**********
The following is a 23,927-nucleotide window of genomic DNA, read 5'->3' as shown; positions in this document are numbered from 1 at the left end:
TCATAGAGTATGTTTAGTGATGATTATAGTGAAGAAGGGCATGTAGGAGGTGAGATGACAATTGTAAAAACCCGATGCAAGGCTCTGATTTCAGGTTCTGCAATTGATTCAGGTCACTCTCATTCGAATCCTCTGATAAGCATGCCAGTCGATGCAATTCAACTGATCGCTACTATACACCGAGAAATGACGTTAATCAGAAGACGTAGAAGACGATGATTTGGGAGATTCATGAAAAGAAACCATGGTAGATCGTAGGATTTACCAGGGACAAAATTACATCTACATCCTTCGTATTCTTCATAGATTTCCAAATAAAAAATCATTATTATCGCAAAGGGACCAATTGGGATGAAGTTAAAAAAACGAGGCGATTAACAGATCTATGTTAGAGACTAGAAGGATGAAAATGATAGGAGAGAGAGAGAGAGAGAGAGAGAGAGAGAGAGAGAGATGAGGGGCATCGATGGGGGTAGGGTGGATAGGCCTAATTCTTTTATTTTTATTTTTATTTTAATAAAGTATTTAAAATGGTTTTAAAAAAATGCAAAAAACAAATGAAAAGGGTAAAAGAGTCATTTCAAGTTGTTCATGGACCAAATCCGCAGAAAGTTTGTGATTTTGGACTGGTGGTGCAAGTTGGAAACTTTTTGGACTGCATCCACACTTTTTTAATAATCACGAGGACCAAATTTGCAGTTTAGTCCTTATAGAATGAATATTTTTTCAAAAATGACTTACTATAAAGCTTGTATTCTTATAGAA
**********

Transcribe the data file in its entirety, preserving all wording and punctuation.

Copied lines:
The following is a 23,927-nucleotide window of genomic DNA, read 5'->3' as shown; positions in this document are numbered from 1 at the left end:
TCATAGAGTATGTTTAGTGATGATTATAGTGAAGAAGGGCATGTAGGAGGTGAGATGACAATTGTAAAAACCCGATGCAAGGCTCTGATTTCAGGTTCTGCAATTGATTCAGGTCACTCTCATTCGAATCCTCTGATAAGCATGCCAGTCGATGCAATTCAACTGATCGCTACTATACACCGAGAAATGACGTTAATCAGAAGACGTAGAAGACGATGATTTGGGAGATTCATGAAAAGAAACCATGGTAGATCGTAGGATTTACCAGGGACAAAATTACATCTACATCCTTCGTATTCTTCATAGATTTCCAAATAAAAAATCATTATTATCGCAAAGGGACCAATTGGGATGAAGTTAAAAAAACGAGGCGATTAACAGATCTATGTTAGAGACTAGAAGGATGAAAATGATAGGAGAGAGAGAGAGAGAGAGAGAGAGAGAGAGAGAGAGATGAGGGGCATCGATGGGGGTAGGGTGGATAGGCCTAATTCTTTTATTTTTATTTTTATTTTAATAAAGTATTTAAAATGGTTTTAAAAAAATGCAAAAAACAAATGAAAAGGGTAAAAGAGTCATTTCAAGTTGTTCATGGACCAAATCCGCAGAAAGTTTGTGATTTTGGACTGGTGGTGCAAGTTGGAAACTTTTTGGACTGCATCCACACTTTTTTAATAATCACGAGGACCAAATTTGCAGTTTAGTCCTTATAGAATGAATATTTTTTCAAAAATGACTTACTATAAAGCTTGTATTCTTATAGAA